Anuj K. Shah studies the psychology that arises from facing resource scarcity. In one line of work, he studies how being short on money and time affects decision-making. In another line of work, he studies how behavioral science can help shape interventions to reduce crime and violence.
His research has appeared in Science, Psychological Science, and Psychological Bulletin, among other journals. He is also a member of the Scientific Advisory Board at ideas42, a social science research and development laboratory which uses scientific insights to design innovative policies and products.
Shah earned his Ph.D. in psychology from Princeton University, where he received teaching awards from the psychology department and the Woodrow Wilson School of Public and International Affairs.
Other Interests Cooking, brewing, eating.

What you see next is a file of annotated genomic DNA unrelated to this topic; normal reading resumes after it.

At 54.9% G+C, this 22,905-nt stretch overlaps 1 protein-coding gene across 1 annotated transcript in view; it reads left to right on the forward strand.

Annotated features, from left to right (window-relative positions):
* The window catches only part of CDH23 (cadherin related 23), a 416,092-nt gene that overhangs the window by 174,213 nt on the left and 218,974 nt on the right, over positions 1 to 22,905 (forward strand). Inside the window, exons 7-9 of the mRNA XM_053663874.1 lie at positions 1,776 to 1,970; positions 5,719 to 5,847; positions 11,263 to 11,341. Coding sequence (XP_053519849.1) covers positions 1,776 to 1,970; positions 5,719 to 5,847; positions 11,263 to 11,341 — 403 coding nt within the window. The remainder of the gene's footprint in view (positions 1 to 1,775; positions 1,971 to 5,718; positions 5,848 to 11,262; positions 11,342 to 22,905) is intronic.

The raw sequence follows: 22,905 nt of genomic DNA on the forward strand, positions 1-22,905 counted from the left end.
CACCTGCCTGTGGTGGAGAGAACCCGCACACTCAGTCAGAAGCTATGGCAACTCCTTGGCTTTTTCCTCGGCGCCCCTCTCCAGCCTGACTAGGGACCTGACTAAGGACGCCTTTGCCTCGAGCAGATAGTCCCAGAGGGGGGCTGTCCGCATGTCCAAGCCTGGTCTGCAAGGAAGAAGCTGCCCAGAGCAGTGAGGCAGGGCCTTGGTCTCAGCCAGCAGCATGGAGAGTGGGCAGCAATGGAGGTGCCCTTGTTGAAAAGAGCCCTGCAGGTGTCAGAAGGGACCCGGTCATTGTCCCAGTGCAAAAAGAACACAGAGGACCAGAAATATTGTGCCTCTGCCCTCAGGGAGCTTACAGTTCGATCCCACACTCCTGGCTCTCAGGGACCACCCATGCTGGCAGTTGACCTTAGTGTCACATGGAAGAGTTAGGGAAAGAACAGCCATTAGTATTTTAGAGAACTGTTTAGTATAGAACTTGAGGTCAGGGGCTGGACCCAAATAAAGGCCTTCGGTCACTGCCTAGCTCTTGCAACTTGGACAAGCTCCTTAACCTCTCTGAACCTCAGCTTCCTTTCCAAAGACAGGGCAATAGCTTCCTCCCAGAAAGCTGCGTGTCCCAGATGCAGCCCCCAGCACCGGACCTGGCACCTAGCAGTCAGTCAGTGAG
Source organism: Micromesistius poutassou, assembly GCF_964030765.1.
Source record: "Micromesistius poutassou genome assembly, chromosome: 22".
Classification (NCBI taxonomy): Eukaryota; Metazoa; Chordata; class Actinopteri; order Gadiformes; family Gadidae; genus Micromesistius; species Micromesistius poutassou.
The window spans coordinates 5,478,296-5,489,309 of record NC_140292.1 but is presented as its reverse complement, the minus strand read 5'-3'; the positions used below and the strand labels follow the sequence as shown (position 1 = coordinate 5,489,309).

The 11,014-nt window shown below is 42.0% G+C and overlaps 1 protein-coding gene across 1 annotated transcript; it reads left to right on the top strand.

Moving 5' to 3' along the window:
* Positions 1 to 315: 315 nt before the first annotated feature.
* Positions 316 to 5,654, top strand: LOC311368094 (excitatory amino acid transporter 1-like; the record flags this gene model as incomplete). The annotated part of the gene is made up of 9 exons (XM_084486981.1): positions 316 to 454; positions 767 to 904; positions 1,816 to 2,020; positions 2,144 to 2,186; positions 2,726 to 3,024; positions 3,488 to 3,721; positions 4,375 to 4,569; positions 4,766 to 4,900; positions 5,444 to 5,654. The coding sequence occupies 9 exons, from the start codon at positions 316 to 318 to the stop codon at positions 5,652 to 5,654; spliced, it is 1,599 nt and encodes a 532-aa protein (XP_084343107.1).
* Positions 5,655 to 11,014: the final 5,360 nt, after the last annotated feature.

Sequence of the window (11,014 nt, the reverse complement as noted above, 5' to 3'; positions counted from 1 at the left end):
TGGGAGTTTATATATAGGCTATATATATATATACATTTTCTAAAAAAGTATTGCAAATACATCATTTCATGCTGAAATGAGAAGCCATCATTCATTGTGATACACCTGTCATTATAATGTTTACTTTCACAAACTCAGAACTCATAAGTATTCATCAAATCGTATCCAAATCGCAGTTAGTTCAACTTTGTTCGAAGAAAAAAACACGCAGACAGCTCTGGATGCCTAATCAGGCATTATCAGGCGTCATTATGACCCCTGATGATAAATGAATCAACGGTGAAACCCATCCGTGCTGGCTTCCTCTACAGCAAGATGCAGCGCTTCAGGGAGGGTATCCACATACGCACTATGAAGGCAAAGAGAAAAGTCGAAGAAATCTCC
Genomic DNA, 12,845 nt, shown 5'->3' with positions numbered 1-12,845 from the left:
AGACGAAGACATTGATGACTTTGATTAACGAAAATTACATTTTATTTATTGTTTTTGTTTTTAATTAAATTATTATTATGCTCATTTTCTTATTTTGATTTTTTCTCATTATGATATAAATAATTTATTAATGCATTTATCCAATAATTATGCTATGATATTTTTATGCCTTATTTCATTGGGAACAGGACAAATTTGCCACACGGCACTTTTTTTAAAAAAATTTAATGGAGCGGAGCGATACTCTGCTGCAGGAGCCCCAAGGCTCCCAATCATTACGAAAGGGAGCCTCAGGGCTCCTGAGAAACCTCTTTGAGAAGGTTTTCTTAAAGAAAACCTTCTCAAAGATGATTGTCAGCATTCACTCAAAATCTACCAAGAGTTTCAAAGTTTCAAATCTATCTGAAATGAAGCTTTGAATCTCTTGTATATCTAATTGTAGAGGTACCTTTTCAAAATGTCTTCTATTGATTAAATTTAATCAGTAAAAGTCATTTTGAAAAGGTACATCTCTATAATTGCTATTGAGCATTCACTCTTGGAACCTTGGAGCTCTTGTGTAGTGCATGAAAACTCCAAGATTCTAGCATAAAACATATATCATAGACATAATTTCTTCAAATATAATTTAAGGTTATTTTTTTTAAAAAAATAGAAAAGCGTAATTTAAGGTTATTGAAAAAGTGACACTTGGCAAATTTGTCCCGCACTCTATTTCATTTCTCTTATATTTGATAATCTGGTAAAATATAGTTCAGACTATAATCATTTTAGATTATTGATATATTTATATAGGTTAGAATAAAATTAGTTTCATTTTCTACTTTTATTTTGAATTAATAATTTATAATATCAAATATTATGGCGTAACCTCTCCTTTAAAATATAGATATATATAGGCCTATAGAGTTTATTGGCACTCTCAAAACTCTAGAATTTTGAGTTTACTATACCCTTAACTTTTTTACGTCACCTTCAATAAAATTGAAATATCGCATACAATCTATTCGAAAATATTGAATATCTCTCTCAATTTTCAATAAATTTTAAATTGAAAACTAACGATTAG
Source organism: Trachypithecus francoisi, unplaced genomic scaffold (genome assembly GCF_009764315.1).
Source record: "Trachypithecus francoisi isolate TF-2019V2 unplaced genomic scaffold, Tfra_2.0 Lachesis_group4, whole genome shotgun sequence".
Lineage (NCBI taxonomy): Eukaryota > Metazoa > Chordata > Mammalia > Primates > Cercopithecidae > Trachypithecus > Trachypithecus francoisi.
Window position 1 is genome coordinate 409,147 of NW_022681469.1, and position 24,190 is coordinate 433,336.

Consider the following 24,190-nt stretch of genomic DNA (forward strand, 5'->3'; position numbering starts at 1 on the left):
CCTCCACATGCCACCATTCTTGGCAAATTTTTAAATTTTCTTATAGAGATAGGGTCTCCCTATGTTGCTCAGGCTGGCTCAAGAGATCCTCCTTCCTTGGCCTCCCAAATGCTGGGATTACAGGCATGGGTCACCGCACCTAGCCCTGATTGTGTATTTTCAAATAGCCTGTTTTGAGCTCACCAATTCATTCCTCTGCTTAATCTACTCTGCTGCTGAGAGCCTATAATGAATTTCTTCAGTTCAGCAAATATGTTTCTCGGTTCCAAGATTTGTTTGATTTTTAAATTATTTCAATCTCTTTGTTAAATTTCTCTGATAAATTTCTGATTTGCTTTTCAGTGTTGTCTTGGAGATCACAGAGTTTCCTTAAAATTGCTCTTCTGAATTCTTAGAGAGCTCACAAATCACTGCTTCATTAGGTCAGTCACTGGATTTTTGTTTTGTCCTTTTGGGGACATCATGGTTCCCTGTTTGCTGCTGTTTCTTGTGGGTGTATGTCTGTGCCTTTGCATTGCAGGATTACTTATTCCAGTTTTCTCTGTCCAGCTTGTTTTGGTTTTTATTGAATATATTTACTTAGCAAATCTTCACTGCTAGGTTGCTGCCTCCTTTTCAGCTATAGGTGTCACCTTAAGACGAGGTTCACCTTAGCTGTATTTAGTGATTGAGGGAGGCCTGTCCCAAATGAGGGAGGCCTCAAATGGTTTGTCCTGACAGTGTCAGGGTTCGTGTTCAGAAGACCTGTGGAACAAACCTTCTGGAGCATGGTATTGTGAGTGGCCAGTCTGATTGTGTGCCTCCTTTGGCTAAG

Publications Shah, A. K., & Oppenheimer, D. M. Grouping information for judgments. Journal of Experimental Psychology: General, 140, 1-13 (2011).
Zhao, J., Shah, A. K., & Osherson, D. On the provenance of judgments of conditional probability. Cognition, 113, 26-36 (2009).
Shah, A. K., & Oppenheimer, D. M. The path of least resistance: Using easy to access information. Current Directions in Psychological Science, 18, 232-236 (2009).
Shah, A. K., & Oppenheimer, D. M. Heuristics made easy: An effort-reduction framework. Psychological Bulletin, 134, 207-222 (2008).
Shah, A. K., & Oppenheimer, D. M. Easy does it: The role of fluency in cue weighting. Judgment and Decision Making, 2, 371-379 (2007).
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